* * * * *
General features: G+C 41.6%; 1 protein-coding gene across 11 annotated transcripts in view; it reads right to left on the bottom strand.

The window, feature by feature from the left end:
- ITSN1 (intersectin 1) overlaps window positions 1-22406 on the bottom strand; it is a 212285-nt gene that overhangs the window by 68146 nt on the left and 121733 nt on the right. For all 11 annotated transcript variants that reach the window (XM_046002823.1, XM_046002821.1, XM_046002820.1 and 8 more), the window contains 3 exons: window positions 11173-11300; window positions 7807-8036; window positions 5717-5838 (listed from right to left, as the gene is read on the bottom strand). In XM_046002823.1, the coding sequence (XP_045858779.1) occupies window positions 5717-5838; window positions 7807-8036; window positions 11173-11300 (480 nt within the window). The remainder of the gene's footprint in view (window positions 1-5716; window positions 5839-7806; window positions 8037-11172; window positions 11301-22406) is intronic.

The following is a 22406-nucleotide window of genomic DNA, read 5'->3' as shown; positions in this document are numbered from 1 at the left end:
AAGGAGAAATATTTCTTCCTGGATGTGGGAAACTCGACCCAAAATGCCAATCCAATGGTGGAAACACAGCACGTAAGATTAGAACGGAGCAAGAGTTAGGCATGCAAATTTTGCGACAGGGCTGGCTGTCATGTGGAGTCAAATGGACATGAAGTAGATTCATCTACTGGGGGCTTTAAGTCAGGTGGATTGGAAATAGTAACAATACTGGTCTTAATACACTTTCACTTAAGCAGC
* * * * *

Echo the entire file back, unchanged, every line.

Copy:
General features: G+C 41.6%; 1 protein-coding gene across 11 annotated transcripts in view; it reads right to left on the bottom strand.

The window, feature by feature from the left end:
- ITSN1 (intersectin 1) overlaps window positions 1-22406 on the bottom strand; it is a 212285-nt gene that overhangs the window by 68146 nt on the left and 121733 nt on the right. For all 11 annotated transcript variants that reach the window (XM_046002823.1, XM_046002821.1, XM_046002820.1 and 8 more), the window contains 3 exons: window positions 11173-11300; window positions 7807-8036; window positions 5717-5838 (listed from right to left, as the gene is read on the bottom strand). In XM_046002823.1, the coding sequence (XP_045858779.1) occupies window positions 5717-5838; window positions 7807-8036; window positions 11173-11300 (480 nt within the window). The remainder of the gene's footprint in view (window positions 1-5716; window positions 5839-7806; window positions 8037-11172; window positions 11301-22406) is intronic.

The following is a 22406-nucleotide window of genomic DNA, read 5'->3' as shown; positions in this document are numbered from 1 at the left end:
AAGGAGAAATATTTCTTCCTGGATGTGGGAAACTCGACCCAAAATGCCAATCCAATGGTGGAAACACAGCACGTAAGATTAGAACGGAGCAAGAGTTAGGCATGCAAATTTTGCGACAGGGCTGGCTGTCATGTGGAGTCAAATGGACATGAAGTAGATTCATCTACTGGGGGCTTTAAGTCAGGTGGATTGGAAATAGTAACAATACTGGTCTTAATACACTTTCACTTAAGCAGC